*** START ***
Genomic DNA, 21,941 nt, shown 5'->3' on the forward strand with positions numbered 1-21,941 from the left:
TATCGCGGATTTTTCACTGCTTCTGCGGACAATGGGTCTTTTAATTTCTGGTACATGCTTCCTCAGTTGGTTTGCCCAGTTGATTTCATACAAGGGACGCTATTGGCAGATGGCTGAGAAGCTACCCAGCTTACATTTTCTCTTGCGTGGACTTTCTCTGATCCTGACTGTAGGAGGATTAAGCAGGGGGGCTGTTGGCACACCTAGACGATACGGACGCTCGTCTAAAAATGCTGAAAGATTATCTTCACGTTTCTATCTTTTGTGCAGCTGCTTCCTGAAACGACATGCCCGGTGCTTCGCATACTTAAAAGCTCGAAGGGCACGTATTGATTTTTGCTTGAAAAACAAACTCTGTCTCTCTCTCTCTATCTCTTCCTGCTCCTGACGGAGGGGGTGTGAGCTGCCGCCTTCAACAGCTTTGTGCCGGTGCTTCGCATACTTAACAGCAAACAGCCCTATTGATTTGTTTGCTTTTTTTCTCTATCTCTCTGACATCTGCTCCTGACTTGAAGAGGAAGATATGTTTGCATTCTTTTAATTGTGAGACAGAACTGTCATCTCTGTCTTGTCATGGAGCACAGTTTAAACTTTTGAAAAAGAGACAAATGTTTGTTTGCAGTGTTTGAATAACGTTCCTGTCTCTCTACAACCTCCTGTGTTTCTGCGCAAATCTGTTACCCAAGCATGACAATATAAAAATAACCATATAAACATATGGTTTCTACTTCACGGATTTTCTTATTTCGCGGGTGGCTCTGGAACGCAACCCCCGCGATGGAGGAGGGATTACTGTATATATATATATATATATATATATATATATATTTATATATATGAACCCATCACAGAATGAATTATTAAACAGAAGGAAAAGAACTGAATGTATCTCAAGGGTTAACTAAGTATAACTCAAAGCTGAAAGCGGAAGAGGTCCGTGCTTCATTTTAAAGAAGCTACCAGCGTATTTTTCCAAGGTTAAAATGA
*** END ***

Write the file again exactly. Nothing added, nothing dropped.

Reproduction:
Genomic DNA, 21,941 nt, shown 5'->3' on the forward strand with positions numbered 1-21,941 from the left:
TATCGCGGATTTTTCACTGCTTCTGCGGACAATGGGTCTTTTAATTTCTGGTACATGCTTCCTCAGTTGGTTTGCCCAGTTGATTTCATACAAGGGACGCTATTGGCAGATGGCTGAGAAGCTACCCAGCTTACATTTTCTCTTGCGTGGACTTTCTCTGATCCTGACTGTAGGAGGATTAAGCAGGGGGGCTGTTGGCACACCTAGACGATACGGACGCTCGTCTAAAAATGCTGAAAGATTATCTTCACGTTTCTATCTTTTGTGCAGCTGCTTCCTGAAACGACATGCCCGGTGCTTCGCATACTTAAAAGCTCGAAGGGCACGTATTGATTTTTGCTTGAAAAACAAACTCTGTCTCTCTCTCTCTATCTCTTCCTGCTCCTGACGGAGGGGGTGTGAGCTGCCGCCTTCAACAGCTTTGTGCCGGTGCTTCGCATACTTAACAGCAAACAGCCCTATTGATTTGTTTGCTTTTTTTCTCTATCTCTCTGACATCTGCTCCTGACTTGAAGAGGAAGATATGTTTGCATTCTTTTAATTGTGAGACAGAACTGTCATCTCTGTCTTGTCATGGAGCACAGTTTAAACTTTTGAAAAAGAGACAAATGTTTGTTTGCAGTGTTTGAATAACGTTCCTGTCTCTCTACAACCTCCTGTGTTTCTGCGCAAATCTGTTACCCAAGCATGACAATATAAAAATAACCATATAAACATATGGTTTCTACTTCACGGATTTTCTTATTTCGCGGGTGGCTCTGGAACGCAACCCCCGCGATGGAGGAGGGATTACTGTATATATATATATATATATATATATATATATATTTATATATATGAACCCATCACAGAATGAATTATTAAACAGAAGGAAAAGAACTGAATGTATCTCAAGGGTTAACTAAGTATAACTCAAAGCTGAAAGCGGAAGAGGTCCGTGCTTCATTTTAAAGAAGCTACCAGCGTATTTTTCCAAGGTTAAAATGA